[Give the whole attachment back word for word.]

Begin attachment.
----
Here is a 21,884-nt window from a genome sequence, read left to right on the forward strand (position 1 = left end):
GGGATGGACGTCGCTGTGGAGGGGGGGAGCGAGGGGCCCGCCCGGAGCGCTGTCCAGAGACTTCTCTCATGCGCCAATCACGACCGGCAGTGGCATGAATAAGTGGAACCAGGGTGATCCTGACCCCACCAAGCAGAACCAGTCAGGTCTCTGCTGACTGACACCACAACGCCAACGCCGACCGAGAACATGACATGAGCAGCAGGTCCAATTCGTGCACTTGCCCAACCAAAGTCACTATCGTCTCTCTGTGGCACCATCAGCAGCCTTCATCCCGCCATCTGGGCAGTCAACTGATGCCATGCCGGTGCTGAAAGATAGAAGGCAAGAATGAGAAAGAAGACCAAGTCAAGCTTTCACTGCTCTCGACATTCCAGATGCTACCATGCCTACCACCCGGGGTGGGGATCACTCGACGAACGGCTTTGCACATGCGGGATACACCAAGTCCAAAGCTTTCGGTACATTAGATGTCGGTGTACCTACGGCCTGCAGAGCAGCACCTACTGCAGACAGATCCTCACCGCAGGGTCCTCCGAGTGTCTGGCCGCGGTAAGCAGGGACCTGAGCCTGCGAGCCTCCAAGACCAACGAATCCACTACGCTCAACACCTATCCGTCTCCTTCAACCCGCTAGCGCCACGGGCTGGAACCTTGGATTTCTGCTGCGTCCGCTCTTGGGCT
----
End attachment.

Here is a 21,884-nt window from a genome sequence, read left to right on the forward strand (position 1 = left end):
GGGATGGACGTCGCTGTGGAGGGGGGGAGCGAGGGGCCCGCCCGGAGCGCTGTCCAGAGACTTCTCTCATGCGCCAATCACGACCGGCAGTGGCATGAATAAGTGGAACCAGGGTGATCCTGACCCCACCAAGCAGAACCAGTCAGGTCTCTGCTGACTGACACCACAACGCCAACGCCGACCGAGAACATGACATGAGCAGCAGGTCCAATTCGTGCACTTGCCCAACCAAAGTCACTATCGTCTCTCTGTGGCACCATCAGCAGCCTTCATCCCGCCATCTGGGCAGTCAACTGATGCCATGCCGGTGCTGAAAGATAGAAGGCAAGAATGAGAAAGAAGACCAAGTCAAGCTTTCACTGCTCTCGACATTCCAGATGCTACCATGCCTACCACCCGGGGTGGGGATCACTCGACGAACGGCTTTGCACATGCGGGATACACCAAGTCCAAAGCTTTCGGTACATTAGATGTCGGTGTACCTACGGCCTGCAGAGCAGCACCTACTGCAGACAGATCCTCACCGCAGGGTCCTCCGAGTGTCTGGCCGCGGTAAGCAGGGACCTGAGCCTGCGAGCCTCCAAGACCAACGAATCCACTACGCTCAACACCTATCCGTCTCCTTCAACCCGCTAGCGCCACGGGCTGGAACCTTGGATTTCTGCTGCGTCCGCTCTTGGGCT